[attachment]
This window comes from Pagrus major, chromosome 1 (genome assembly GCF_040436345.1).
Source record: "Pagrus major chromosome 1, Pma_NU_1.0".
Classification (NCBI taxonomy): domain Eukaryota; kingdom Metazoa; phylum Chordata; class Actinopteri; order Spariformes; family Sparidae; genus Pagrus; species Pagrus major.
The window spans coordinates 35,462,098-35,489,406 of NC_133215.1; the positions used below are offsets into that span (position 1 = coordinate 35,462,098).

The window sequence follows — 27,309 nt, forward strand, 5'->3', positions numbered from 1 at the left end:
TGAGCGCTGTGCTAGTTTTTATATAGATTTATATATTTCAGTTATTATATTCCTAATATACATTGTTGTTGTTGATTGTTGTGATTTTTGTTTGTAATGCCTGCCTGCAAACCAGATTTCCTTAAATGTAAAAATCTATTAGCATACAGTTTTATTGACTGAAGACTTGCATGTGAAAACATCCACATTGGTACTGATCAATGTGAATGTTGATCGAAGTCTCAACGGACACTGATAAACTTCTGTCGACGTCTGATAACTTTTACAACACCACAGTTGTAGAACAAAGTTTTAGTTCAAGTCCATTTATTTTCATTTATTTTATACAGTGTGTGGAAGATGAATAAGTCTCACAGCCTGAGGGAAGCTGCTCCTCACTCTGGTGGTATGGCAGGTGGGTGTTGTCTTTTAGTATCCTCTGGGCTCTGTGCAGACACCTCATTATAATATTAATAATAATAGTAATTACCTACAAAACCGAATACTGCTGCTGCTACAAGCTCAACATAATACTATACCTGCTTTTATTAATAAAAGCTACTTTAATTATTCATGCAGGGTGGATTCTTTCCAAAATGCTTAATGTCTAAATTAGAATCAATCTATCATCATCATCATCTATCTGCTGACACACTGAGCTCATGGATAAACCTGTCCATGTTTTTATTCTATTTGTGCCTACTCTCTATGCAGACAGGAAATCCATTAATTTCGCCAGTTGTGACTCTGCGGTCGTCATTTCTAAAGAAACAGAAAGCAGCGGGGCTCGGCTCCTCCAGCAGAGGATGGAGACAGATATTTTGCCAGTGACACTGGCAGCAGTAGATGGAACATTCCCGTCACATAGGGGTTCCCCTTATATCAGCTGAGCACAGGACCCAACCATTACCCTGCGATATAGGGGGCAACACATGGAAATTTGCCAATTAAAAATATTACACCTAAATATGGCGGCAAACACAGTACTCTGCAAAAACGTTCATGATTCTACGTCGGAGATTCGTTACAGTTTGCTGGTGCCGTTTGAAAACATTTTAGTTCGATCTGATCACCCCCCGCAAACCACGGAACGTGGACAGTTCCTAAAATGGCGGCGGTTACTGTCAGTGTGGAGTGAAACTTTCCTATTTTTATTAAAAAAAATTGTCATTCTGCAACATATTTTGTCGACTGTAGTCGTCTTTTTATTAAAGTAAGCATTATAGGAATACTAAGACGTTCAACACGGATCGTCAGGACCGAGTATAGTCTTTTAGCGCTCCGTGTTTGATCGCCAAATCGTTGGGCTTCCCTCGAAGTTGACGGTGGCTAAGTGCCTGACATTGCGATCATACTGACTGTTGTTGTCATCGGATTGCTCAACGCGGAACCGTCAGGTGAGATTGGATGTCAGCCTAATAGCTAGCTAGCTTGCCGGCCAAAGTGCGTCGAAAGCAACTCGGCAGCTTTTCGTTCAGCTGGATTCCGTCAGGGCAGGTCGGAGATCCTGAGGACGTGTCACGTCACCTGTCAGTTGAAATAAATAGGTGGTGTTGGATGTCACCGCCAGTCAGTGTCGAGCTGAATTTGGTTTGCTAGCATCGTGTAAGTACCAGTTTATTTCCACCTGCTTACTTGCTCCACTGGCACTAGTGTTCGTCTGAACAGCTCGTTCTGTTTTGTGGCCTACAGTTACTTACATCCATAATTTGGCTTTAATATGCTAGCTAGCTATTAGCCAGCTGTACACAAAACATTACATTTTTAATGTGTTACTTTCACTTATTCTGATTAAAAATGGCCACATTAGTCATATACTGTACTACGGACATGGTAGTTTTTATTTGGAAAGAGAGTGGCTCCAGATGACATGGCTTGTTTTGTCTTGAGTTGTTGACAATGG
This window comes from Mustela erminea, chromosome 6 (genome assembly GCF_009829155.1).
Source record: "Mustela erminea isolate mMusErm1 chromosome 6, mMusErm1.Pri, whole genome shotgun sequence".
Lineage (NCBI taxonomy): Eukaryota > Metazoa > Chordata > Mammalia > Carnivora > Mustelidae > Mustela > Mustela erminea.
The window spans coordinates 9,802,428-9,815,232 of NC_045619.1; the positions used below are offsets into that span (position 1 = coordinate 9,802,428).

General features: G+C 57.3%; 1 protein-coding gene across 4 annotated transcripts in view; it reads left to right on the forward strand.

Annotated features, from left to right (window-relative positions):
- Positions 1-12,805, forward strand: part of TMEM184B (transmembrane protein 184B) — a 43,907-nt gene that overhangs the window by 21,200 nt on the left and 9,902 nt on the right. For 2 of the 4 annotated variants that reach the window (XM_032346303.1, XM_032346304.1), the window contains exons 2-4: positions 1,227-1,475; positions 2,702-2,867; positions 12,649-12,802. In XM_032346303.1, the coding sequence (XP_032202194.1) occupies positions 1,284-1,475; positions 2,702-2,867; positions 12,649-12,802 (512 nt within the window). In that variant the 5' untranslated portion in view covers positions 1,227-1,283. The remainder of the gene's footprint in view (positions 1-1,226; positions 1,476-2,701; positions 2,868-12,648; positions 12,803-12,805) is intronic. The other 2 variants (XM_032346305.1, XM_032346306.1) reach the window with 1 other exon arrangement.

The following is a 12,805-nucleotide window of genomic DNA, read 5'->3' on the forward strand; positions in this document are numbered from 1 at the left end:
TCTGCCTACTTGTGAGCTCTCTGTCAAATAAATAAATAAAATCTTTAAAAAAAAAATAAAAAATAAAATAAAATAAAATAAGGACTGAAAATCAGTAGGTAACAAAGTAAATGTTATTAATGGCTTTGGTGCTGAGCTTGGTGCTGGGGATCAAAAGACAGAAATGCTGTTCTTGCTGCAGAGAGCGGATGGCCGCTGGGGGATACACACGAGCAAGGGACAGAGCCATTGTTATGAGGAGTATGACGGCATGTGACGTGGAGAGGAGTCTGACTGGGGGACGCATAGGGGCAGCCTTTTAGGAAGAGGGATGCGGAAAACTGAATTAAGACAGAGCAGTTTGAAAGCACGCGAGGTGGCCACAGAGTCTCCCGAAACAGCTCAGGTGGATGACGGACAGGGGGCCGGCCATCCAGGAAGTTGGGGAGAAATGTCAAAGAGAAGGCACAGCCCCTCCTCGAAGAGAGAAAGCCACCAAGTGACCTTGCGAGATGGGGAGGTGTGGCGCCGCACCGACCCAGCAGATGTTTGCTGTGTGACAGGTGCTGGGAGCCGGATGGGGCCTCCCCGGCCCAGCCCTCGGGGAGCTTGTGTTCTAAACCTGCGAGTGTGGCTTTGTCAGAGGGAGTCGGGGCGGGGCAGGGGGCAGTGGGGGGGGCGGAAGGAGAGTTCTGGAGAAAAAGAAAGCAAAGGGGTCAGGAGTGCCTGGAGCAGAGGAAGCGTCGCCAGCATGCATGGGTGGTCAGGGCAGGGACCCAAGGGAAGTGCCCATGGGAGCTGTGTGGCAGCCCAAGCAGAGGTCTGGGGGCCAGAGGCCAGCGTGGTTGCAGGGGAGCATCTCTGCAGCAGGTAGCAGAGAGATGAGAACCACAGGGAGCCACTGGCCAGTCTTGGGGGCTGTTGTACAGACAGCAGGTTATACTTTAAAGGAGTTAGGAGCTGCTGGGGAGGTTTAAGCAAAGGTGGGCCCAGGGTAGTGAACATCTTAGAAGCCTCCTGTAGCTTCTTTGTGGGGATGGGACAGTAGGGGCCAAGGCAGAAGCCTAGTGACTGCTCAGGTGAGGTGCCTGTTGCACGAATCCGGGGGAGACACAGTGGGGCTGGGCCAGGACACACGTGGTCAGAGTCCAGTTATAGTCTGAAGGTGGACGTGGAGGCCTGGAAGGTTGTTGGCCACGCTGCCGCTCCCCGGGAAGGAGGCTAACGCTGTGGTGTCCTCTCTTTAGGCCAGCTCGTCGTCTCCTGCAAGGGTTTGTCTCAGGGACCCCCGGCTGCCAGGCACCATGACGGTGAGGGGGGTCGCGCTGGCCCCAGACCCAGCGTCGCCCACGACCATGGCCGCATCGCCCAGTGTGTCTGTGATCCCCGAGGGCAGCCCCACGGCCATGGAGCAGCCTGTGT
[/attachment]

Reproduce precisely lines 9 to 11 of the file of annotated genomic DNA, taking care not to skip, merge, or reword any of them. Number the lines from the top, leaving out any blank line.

Lineage (NCBI taxonomy): Eukaryota > Metazoa > Chordata > Mammalia > Carnivora > Mustelidae > Mustela > Mustela erminea.
The window spans coordinates 9,802,428-9,815,232 of NC_045619.1; the positions used below are offsets into that span (position 1 = coordinate 9,802,428).

General features: G+C 57.3%; 1 protein-coding gene across 4 annotated transcripts in view; it reads left to right on the forward strand.